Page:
An evaluation of the BRIDGE programme in Nepal has deemed it an effective professional development tool for the Election Commission, and credited it for creating a paradigm shift in training methodology and improving the quality of the ECN’s relationships with its stakeholders

Building Resources in Democracy, Governance and Elections (BRIDGE) is a modular professional development programme that has become the world’s leading tool to build the capacity of election administrators. BRIDGE is a unique initiative where five leading organisations in the democracy and governance field jointly committed to developing, implementing and maintaining the most comprehensive curriculum and workshop package available. In Nepal, the Election Commission of Nepal (ECN) has been implementing BRIDGE since 2007, with extensive support from UNDP’s Electoral Support Project (ESP) and the International Foundation for Electoral Systems (IFES), as well as International IDEA.

ESP had invited Mr. Ross Attrill and Dr. Prakash Bhattarai to evaluate the impact of the BRIDGE programme in Nepal over the past 10 years. The main objective was to provide recommendations on what is required for ECN to take full ownership of their professional capacity development programme so that it can be continued without international assistance in the future.

The evaluation team found that BRIDGE was very popular among ECN officials because they believed it enhanced electoral management knowledge and skills and built confidence in managing elections. BRIDGE was seen as a great learning experience that provided immediate and applicable knowledge and skills in their roles as election officials in Nepal.

“The training management skills we learned through BRIDGE helped us to successfully design, implement, and manage the trainings during the 2017 elections,” said an ECN official. “Because of the confidence we gained through the experience, we were able to ensure the uniformity of training content in each place.”

BRIDGE was deemed to have created a paradigm shift in ECN training practices. A key feature of the programme is that it uses face-to-face interactive adult-learning methodology. According to a former election commissioner, the programme “helped ECN to move from an outdated training methodology to a more modern form, and comprised a sort of self-actualization training for those who took part.”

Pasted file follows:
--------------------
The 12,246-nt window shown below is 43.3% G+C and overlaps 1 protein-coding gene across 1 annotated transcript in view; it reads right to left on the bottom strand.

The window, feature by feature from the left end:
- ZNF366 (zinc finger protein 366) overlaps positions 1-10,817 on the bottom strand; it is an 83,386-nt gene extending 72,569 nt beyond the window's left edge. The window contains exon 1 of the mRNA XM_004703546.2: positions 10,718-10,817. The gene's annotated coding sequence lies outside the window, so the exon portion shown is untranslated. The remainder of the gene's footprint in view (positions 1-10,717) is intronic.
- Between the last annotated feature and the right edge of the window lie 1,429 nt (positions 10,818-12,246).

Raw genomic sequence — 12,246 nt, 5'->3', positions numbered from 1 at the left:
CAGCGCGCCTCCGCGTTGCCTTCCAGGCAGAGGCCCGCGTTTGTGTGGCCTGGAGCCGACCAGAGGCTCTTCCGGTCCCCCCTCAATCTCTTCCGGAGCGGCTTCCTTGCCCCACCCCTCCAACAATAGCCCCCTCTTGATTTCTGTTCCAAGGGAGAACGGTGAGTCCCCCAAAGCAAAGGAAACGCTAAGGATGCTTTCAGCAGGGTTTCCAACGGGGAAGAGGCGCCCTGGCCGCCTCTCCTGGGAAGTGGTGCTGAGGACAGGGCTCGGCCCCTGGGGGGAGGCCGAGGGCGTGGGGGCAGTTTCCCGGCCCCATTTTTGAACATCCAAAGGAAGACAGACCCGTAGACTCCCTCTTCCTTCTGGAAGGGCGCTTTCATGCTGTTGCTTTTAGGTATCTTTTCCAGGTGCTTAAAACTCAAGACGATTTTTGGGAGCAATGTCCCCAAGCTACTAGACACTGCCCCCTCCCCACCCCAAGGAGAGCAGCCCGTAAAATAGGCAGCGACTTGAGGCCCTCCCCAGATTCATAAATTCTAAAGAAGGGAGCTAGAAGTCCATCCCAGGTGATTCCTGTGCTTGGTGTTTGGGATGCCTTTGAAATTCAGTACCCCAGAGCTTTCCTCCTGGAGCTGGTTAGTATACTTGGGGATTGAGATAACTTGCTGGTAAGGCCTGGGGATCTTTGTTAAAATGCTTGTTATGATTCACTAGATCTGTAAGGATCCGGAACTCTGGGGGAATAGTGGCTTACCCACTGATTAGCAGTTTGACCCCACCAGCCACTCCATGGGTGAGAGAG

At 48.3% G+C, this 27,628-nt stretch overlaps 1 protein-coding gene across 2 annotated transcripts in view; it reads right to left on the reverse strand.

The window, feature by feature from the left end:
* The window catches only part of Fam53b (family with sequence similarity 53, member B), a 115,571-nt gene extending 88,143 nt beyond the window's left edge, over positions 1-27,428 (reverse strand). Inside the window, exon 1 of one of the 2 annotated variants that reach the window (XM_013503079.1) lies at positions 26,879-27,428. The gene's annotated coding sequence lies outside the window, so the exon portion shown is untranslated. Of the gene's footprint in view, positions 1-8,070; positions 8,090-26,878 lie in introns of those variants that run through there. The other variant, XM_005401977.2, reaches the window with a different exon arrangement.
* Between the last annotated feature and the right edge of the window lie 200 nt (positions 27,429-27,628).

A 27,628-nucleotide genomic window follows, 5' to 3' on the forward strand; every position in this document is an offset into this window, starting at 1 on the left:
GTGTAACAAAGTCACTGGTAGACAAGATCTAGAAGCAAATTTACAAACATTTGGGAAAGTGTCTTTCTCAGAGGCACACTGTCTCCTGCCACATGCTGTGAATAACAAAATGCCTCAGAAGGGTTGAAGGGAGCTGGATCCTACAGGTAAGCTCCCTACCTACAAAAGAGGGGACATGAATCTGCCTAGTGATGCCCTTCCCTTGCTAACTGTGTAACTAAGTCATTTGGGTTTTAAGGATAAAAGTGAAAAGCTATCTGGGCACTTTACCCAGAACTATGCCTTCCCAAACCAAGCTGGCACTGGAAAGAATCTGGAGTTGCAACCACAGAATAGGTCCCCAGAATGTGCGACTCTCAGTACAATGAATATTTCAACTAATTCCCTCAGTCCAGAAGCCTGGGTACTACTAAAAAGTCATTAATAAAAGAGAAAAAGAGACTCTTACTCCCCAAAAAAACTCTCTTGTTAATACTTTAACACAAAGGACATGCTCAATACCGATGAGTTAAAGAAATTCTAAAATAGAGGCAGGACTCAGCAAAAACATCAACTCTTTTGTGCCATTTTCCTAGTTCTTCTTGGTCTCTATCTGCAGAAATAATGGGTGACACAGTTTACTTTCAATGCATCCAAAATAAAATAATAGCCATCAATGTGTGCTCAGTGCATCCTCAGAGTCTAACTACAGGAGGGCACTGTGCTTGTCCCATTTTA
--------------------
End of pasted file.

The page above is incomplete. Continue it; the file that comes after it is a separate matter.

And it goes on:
Despite the positive impacts, however, the evaluation team also identified certain challenges for the future of BRIDGE in Nepal, especially in terms of sustainability, notably owing to its high cost. Some key recommendations provided by the report to overcome these challenges include developing a core BRIDGE team within the ECN to customize, translate, plan, prepare, implement, evaluate, follow up and document all elements of BRIDGE; working with the BRIDGE partners in Nepal to develop a plan for the customization, updating, translation, and accessibility of BRIDGE materials; developing clear and transparent policies for who should attend BRIDGE, when and why; and exploring the concept of sharing the cost of implementing BRIDGE with its international partners. Together with the other BRIDGE partners in Nepal—namely, IFES and International IDEA—ESP is now supporting ECN in implementing the recommendations.

The evaluation of BRIDGE at the country level is the first of its kind and it is hoped that the methodology developed for it will be useful for similar work in other countries.

Download the full report here:

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